Since getting a Magic Keyboard for my iPad Pro, I’ve been using the iPad for many areas of work for which before I would have needed a laptop.
In fact, last week I was able to use the iPad full-time when at work in our new office space, and I didn’t need to reach for my MacBook once. When I can, I prefer working on the iPad due to its flexibility, brilliant display, speed, battery life, and more.
I also prefer working in the single-context view iPadOS provides. On a Mac I would have dozens of windows open at any one time, offering lots of distraction. On iPad, I generally use one screen at a time, allowing me to keep focus. In in-person meetings, the iPad’s form-factor also feels less of a psychological barrier between myself and my colleagues. In video meetings, the iPad also holds up well, and its screen-sharing functionality is fantastic.
My role has changed in recent years and, as a result, I do less coding in my day-to-day work at my job. However, this is one area where native iPad working does fall down, since the system does not offer native command line tooling or the ability to install and run development software. During the past week there were a couple of times where it would’ve been useful for me to contribute some code with my team and - not wanting to have to return to the MacBook just for these moments - I spent a little time setting-up a development environment on my iPad.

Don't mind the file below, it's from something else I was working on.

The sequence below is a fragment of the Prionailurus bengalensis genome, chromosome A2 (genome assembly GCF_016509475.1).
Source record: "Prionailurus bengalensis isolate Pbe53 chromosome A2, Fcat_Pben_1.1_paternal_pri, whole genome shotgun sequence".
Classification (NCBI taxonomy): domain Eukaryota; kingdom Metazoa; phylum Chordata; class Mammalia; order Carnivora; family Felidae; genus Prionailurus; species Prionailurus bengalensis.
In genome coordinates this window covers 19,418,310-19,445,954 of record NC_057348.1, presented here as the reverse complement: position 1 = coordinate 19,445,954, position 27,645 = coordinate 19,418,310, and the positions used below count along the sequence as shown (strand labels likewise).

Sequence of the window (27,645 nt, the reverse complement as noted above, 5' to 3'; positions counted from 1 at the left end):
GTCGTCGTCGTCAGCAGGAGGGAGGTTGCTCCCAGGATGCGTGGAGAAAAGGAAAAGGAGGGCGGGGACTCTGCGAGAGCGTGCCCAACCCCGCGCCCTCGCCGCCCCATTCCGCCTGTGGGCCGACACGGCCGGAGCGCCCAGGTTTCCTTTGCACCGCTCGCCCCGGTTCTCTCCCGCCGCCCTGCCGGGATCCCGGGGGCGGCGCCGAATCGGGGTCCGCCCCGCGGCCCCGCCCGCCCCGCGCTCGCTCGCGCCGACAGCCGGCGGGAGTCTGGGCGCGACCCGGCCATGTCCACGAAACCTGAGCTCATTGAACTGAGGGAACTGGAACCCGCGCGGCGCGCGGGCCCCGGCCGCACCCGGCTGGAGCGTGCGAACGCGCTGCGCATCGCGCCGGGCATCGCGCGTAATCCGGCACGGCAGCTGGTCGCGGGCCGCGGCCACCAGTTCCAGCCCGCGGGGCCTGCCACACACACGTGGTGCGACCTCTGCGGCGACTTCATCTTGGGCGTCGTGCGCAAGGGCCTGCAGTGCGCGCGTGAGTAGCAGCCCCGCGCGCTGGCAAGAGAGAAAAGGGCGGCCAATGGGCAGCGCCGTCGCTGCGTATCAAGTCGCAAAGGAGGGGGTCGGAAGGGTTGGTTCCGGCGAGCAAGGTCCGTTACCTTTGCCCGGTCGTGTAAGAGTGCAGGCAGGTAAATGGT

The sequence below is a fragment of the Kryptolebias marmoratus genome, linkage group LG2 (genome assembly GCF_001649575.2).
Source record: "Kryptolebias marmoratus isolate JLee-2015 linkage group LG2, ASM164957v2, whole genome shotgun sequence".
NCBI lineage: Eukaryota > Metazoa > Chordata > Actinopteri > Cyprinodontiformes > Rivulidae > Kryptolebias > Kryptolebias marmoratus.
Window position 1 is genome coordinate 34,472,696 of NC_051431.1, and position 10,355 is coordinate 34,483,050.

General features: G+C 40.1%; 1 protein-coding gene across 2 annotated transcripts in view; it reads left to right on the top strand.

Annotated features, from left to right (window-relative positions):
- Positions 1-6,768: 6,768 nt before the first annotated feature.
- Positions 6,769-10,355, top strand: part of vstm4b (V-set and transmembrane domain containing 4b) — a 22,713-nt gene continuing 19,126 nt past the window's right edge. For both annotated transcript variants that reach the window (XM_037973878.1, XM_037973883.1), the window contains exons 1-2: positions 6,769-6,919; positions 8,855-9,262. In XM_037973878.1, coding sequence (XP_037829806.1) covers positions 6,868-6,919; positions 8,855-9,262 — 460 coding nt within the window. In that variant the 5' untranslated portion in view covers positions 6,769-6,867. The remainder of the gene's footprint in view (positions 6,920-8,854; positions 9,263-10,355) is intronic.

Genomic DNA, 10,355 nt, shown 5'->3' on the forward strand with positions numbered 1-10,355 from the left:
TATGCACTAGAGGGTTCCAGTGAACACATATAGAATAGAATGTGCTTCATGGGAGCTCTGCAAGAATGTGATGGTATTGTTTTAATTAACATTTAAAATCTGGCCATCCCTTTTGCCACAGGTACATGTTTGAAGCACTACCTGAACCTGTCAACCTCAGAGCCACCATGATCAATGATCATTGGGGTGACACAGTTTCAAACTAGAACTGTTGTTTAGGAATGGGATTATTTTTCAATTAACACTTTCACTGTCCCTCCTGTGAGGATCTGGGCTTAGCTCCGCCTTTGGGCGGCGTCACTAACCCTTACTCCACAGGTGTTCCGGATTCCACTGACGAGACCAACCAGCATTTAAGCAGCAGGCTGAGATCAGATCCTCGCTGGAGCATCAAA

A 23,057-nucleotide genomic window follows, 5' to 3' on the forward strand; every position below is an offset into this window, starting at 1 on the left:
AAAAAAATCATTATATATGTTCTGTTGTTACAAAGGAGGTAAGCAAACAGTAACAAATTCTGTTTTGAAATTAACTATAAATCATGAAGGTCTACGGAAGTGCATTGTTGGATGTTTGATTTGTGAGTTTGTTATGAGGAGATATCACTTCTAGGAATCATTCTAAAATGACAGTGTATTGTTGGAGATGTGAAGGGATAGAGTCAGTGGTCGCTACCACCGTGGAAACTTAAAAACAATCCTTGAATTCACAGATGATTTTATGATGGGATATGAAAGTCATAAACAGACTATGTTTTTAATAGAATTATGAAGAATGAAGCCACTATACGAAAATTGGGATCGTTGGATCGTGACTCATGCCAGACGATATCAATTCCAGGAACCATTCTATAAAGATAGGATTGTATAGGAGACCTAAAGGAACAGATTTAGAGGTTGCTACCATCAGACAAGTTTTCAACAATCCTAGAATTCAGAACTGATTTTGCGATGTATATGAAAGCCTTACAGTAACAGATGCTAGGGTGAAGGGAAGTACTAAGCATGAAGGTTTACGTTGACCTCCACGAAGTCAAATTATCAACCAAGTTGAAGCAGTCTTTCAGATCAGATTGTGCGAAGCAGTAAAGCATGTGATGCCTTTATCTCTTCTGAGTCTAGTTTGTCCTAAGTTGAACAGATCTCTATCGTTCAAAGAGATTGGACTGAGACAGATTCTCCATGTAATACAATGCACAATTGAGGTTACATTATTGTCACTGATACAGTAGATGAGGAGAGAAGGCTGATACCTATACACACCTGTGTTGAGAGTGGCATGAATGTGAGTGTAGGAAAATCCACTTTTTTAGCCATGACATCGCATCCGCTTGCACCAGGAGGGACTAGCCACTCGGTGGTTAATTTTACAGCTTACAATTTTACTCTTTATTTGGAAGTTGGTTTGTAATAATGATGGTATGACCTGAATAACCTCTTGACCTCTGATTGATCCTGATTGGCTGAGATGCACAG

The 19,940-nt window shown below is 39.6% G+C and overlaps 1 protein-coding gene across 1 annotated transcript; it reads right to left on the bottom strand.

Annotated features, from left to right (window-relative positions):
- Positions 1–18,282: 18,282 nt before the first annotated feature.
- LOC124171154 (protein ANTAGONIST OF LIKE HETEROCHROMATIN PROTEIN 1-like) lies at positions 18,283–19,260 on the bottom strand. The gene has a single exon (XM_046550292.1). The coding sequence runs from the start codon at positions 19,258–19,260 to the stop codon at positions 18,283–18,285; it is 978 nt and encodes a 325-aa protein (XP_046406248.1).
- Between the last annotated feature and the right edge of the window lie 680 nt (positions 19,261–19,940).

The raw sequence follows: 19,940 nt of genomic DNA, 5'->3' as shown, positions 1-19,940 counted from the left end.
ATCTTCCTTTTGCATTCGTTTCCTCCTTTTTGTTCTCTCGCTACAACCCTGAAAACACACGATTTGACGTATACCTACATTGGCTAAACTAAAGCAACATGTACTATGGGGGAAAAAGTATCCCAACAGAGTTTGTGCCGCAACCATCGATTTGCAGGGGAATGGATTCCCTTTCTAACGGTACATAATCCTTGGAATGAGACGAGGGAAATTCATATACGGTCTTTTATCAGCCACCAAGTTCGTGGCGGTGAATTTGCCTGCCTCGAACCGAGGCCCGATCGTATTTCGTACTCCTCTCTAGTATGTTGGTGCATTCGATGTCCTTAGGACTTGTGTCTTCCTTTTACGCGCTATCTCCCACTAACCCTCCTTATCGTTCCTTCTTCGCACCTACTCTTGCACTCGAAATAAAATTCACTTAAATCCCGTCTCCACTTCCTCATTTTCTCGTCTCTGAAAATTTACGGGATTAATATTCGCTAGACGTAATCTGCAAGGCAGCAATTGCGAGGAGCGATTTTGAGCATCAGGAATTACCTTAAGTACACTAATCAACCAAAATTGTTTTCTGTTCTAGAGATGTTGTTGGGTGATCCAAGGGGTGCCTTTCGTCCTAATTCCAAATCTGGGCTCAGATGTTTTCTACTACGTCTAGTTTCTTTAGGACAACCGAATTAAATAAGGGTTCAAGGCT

In this post I will talk a little about my approach to setting-up a development workflow from my iPad, using a VPS, Tailscale, Termius, and Code Server.
✌️ As a bonus, all of the steps in this post can also be completed on an iPad. This post was also written, and the site was built and deployed, from my iPad.
1. Provision a VPS
Since the iPad itself does not have the tooling needed to write, run, and build applications, I provisioned a Linux cloud server that would do most of the heavy lifting.
I spun up a new Ubuntu 22.04 server on Linode with sufficient resources needed to run and build my apps. I went for 4GB memory and 2 vCPUs, but Linode lets you change this later if you realise you need less or more resources. My intention is to use this machine solely for development work.
2. Configure Docker and initial server set-up
The next steps were to access the new server and set-up the environment.
Termius is an excellent app for managing remote SSH and file-transfer sessions, and it’s even better on iPad with Magic Keyboard. It’s free to use but their premium subscription is worth it too.
Using Termius, I connected to the new server (using my SSH key) and firstly installed Docker and Docker Compose (which I will use to run the Code Server instance):
# apt update # apt install docker docker-compose # service docker start
Next, I created a user that I would use for management and for running the Docker containers:
# useradd will # ... go through setup # usermod -aG docker will
I recommend editing
/etc/ssh/sshd_config to harden your SSH setup, restrict root login and only permit key-based authentication. Don’t forget to restart the SSHD service after changing the settings. You should also add any needed SSH keys to your non-root user’s home directory so that they can login later.
3. Configure Tailscale and firewalls
Tailscale is a fantastic service that allows you to setup a VPN mesh network for all of your devices, based on the Wireguard protocol. By leveraging Tailscale, we can ensure that access to the server is restricted only to devices you’ve added to your Tailnet.
First, create an account with Tailscale if you haven’t got one already (it’s free for up to 20 devices!) and then install Tailscale on the server:
# curl -fsSL https://tailscale.com/install.sh | sh # tailscale up